Quartet meets on unity government

Washington cautious over agreement between Palestinian factions in Mecca.

    Abbas, right, says the unity government meets conditions imposed by the Quartet [AFP]
    Russia and the UN have said they will use the Berlin meeting to push for the unity government to be recognised.

    "I count on the Quartet speaking out in support of the agreement to form a new Palestinian government," Sergei Lavrov, the Russian foreign minister, said in an interview with Russian newspaper Rossiyskaya Gazeta.

    Russia has long standing objections to the Quartet's list of conditions and wants to establish contact with Hamas and lift the aid embargo.

    'Encouraged'

    Ban Ki-moon, the UN secretary-general, said in Berlin ahead of the talks that he was "encouraged" by the power-sharing deal that was agreed in Mecca on February 8.

    The Europeans are also thought to view the agreement as the best chance to avoid civil war in the Palestinian territories.

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    The Middle East Quartet

    An EU official told the Reuters news agency that foreign ministers from the 27-member bloc are inclined to see the Mecca agreement as "a glass half full, rather than half empty".

    The US has said that it will wait until the new government is formed and its political programme announced, a process that could take up to five weeks, before it takes a formal decision on whether to reject the agreement.

    "We don't know how it's going to be put into practice," Condoleezza Rice, the US secretary of state, said after a recent meeting with Abbas. "There's very sparse data at this point about this government."

    Rice is expected to call on the Quartet to play a bigger role in trying to revive Israeli-Palestinian peace moves and keep up pressure on Hamas.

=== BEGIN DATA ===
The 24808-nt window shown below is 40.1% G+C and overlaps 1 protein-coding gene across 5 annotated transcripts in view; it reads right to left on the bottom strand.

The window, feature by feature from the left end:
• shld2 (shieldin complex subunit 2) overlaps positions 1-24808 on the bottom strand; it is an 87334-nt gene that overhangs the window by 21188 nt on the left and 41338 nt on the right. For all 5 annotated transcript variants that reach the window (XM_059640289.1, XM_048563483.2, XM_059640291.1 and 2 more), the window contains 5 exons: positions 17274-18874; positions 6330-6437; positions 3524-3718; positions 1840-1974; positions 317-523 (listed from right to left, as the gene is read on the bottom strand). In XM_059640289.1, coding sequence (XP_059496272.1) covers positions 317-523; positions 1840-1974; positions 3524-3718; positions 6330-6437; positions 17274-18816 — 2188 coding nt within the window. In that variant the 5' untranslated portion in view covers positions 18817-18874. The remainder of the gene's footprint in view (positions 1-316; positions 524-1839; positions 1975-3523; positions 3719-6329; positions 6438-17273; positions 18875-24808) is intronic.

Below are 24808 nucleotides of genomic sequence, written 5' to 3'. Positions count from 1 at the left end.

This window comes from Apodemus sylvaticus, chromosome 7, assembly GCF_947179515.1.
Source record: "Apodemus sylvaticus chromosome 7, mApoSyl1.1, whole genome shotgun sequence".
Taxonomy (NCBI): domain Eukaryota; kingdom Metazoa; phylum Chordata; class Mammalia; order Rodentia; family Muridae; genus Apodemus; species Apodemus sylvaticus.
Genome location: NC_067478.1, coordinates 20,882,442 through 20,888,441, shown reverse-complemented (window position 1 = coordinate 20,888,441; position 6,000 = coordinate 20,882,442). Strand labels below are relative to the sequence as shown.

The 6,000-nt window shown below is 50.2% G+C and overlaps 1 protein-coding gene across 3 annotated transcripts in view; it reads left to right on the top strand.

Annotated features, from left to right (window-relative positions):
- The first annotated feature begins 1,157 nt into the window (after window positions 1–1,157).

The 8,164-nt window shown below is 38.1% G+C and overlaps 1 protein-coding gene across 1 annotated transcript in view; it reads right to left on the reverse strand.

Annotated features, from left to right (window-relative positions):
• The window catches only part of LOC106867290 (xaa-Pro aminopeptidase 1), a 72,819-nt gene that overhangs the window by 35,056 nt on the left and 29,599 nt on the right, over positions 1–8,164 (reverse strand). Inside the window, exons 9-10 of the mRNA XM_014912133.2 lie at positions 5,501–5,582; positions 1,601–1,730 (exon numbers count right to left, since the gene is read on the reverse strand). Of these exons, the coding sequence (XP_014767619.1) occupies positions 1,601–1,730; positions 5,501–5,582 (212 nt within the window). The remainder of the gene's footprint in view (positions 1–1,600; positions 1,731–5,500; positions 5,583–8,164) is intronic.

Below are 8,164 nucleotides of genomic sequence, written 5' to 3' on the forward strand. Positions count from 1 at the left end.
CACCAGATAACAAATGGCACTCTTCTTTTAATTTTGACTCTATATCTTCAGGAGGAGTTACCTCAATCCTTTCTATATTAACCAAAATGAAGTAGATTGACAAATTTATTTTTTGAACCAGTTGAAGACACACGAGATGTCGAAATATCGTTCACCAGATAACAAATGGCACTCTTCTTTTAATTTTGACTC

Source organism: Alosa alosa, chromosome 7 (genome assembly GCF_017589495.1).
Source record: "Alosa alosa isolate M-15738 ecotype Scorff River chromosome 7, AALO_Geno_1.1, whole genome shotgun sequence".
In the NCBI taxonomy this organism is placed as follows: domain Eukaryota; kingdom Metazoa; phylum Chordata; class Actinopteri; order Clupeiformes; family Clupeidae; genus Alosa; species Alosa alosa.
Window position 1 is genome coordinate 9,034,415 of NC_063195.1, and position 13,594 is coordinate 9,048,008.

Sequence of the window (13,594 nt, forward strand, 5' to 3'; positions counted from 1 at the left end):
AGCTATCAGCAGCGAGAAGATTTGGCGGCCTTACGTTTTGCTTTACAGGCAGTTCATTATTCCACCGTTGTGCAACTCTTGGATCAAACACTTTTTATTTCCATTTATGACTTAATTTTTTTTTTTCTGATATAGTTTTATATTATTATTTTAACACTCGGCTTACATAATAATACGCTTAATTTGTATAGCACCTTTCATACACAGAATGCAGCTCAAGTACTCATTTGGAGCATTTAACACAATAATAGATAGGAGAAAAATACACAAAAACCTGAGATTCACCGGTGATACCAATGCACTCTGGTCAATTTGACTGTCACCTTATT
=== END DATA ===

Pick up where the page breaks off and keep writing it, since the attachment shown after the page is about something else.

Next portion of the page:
Jerusalem summit

    She will also report on a summit she hosted in Jerusalem on Monday between Abbas and Ehud Olmert, the Israeli prime minister, which apparently made little progress.

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    A senior US official told AFP that Washington would be urging the EU to take stronger measures to assist Abbas and improve his position, potentially sidelining the ruling Hamas party.

    The meeting is expected to agree to a European Union proposal to expand a temporary financial mechanism which has permitted the  delivery of $160m in humanitarian aid to the Palestinians since July last year.
      
    Under the proposal, EU funds could also be used to build up Palestinian institutions controlled by the Abbas presidency.

    Hamas said it hoped that Washington and the rest of the Quartet would soften their position, while Arab nations such as Egypt and Saudi Arabia, also believe the new government should be given a chance.

    SOURCE: Agencies


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